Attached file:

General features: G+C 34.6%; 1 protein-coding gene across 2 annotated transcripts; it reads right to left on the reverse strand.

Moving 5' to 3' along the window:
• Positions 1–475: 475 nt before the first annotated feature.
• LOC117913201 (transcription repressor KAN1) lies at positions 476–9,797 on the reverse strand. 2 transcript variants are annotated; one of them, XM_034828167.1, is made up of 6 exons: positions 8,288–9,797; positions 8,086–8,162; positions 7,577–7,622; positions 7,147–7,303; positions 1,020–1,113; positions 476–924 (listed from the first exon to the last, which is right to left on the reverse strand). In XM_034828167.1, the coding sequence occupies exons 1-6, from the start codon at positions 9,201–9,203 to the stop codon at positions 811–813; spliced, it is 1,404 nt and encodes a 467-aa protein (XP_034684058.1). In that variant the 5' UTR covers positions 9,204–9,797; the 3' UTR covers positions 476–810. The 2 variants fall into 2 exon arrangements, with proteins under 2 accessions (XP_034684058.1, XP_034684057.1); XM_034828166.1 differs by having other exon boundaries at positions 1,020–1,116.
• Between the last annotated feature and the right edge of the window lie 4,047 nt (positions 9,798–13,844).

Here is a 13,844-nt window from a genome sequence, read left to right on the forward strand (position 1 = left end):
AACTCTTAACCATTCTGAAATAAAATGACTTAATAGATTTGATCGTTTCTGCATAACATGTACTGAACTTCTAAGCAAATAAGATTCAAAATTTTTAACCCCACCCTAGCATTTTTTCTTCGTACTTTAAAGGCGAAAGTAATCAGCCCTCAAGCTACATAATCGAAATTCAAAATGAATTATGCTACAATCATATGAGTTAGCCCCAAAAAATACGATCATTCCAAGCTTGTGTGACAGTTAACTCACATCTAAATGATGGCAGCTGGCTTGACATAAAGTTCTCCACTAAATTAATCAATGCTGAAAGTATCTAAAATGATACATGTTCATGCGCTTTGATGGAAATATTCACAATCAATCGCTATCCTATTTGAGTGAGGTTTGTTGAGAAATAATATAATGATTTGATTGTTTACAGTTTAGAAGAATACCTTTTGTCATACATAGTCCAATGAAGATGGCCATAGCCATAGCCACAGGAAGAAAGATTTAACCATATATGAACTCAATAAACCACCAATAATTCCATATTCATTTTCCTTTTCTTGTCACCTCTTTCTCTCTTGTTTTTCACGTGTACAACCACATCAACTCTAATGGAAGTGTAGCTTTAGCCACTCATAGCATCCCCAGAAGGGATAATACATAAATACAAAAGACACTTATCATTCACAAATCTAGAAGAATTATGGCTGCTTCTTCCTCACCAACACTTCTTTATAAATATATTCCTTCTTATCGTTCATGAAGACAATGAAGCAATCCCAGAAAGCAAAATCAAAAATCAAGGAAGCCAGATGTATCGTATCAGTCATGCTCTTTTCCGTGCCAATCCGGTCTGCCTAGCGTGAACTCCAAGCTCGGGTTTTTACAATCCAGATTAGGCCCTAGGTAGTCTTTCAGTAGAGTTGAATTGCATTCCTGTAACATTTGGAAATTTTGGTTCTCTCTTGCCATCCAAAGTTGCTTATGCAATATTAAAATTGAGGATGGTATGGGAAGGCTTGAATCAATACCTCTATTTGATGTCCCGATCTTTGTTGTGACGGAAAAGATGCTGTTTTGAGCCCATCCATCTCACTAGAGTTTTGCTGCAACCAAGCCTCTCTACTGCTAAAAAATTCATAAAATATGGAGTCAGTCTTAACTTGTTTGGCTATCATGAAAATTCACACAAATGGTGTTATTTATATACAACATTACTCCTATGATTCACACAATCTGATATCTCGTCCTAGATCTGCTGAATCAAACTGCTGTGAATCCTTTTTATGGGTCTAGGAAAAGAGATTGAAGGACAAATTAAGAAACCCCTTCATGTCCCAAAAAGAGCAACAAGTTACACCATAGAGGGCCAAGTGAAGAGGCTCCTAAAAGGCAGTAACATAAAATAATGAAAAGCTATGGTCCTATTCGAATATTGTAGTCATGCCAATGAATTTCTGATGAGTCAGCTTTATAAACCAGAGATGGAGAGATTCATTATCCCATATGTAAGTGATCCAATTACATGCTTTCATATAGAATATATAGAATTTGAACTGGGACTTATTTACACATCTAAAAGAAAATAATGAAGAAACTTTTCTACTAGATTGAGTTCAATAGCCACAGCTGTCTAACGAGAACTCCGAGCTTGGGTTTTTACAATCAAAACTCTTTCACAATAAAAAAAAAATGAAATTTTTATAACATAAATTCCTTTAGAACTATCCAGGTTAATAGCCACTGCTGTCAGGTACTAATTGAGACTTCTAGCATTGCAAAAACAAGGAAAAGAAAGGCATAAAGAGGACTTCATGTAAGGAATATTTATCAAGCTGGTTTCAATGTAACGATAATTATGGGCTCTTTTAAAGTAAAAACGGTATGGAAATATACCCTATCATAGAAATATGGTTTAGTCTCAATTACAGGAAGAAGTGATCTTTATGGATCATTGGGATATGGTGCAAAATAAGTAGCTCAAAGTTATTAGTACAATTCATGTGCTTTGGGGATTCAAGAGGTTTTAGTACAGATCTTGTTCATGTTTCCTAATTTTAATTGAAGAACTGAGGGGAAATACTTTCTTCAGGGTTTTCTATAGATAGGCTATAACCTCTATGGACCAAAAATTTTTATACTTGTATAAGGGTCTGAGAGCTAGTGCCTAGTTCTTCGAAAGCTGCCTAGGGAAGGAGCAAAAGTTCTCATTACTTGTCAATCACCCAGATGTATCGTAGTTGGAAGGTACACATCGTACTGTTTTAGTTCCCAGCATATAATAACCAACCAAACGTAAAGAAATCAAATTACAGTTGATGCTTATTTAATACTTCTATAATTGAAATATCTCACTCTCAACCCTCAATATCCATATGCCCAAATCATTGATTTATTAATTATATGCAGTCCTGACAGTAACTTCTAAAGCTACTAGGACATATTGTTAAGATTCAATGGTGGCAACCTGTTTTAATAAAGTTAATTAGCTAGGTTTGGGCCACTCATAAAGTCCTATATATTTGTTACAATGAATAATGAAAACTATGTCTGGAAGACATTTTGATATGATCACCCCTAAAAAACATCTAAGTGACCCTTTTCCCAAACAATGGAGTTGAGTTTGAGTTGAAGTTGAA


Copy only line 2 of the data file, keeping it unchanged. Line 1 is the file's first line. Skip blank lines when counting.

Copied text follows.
Moving 5' to 3' along the window: